Intriguingly, the editors of The Diagnostic and Statistical Manual of Mental Disorders (DSM) once considered discontinuing narcissistic personality disorder (NPD) due to variations in how the condition was being diagnosed. Instead, NPD remains in the guide as a Cluster B personality disorder, along with antisocial personality disorder, histrionic personality disorder, and borderline personality disorder. People with cluster B personality disorders often manifest emotional and unpredictable behavior.
Although NPD often bodes poorly for mental health, how does it relate to morbidity and mortality? Moreover, how does one’s level of the trait of narcissism—as opposed to NPD—relate to their health? The answers may surprise you.
The DSM-5 classifies narcissism as a personality disorder distinguished by grandiosity, need for admiration, and lack of empathy. It hampers one’s ability to work and impairs relationships. In the world of psychiatry, narcissism coexists with various other mental illnesses. There are 3 forms of NPD: grandiose/oblivious; vulnerable/hypervigilant; and high-functioning. Both biological and psychological factors are at work, but the true cause of pathological narcissism has not been elucidated.
NPD has been linked to a bevy of negative health consequences. It impacts health conditions, treatment adherence, and interactions with healthcare workers, as well as increasing the risk for somatic disease. Individuals with NPD are more likely to engage in substance misuse and risky sexual behavior. Moreover, these individuals tend to use medical services more and pursue cosmetic and plastic surgery.
Results from a cohort study published in the Canadian Journal of Psychiatry quantify how detrimental NPD can be to longevity. In the study, Quebec residents aged 14 or older with Cluster B personality disorders were compared with the general population. The prevalence of Cluster B personality disorders was 2.6%, with mean years lost in life expectancy 13 for men and 9 for women. Notable causes of death included suicide (20.4%); cardiovascular disease (19.1%); and cancer (18.6%). A considerable proportion of patients with Cluster B personality disorders saw a psychiatrist, were admitted to an emergency department (ED), or hospitalized at some point.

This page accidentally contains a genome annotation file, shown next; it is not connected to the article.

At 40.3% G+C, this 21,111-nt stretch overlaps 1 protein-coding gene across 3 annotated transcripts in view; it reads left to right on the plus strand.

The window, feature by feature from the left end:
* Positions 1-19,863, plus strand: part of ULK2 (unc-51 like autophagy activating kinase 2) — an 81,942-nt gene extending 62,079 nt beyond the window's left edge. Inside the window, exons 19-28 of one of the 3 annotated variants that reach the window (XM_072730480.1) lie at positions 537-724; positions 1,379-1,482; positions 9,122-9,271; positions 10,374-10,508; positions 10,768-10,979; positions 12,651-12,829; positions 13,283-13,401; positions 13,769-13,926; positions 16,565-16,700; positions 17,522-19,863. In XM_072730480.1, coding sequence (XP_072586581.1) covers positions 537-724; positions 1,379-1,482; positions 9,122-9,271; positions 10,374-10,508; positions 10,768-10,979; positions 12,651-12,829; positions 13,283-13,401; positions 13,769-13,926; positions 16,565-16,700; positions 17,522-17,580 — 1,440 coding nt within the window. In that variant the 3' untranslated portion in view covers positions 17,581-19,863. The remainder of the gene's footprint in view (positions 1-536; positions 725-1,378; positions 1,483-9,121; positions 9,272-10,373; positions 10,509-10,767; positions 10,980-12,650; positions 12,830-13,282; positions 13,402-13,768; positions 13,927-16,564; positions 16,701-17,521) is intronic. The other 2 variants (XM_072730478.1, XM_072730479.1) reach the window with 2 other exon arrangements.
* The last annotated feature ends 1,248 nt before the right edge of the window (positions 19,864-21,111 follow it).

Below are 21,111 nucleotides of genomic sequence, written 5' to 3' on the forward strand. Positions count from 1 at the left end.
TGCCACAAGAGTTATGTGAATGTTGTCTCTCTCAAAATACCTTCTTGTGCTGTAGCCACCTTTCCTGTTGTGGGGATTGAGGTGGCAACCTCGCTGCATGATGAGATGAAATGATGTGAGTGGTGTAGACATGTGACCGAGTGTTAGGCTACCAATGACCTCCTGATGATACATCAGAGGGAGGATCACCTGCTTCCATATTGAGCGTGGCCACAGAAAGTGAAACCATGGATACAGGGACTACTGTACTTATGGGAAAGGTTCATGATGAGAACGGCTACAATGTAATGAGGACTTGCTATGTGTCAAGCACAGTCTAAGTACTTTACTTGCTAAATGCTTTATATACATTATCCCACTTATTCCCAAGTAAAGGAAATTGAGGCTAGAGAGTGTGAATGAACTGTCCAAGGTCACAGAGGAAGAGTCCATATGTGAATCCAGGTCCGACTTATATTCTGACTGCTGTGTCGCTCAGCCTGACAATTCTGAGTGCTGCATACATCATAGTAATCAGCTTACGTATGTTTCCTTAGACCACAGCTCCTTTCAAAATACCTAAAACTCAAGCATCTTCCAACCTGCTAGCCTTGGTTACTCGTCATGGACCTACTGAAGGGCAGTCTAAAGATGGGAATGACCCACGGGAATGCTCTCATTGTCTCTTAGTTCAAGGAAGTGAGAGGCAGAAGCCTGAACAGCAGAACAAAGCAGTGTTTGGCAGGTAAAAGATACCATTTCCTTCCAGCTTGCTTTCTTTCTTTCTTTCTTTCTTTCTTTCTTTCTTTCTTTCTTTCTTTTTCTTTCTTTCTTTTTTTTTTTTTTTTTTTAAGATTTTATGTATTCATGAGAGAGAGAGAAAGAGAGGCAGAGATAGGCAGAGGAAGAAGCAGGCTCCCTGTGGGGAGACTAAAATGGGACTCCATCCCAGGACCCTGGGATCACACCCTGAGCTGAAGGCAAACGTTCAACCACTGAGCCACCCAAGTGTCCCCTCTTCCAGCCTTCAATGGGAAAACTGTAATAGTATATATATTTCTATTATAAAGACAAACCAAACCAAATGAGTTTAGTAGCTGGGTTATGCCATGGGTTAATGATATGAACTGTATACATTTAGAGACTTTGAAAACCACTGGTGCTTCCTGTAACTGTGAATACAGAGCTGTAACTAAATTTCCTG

Risk of suicide
As a group, patients with Cluster B disorders tend to receive special attention because of their increased risk of suicide. Specific recommended psychotherapy approaches include Dialectical Behavior Therapy (DBT) and Mentalization Based Therapy (MBT). Treatment, however, is difficult because it is hard to engage these patients in psychotherapy.
“Suicide is a leading cause of death among this population,” wrote the authors of the Canadian study. “Borderline PD (BPD) and narcissistic PD may be the higher contributors. Suicide among BPD patients may be more impulsive than among narcissistic patients, which has led some authors to consider different psychotherapeutic strategies. Moreover, if impulsivity decreases with age, elderly patients with narcissistic disorder may remain vulnerable to suicide.”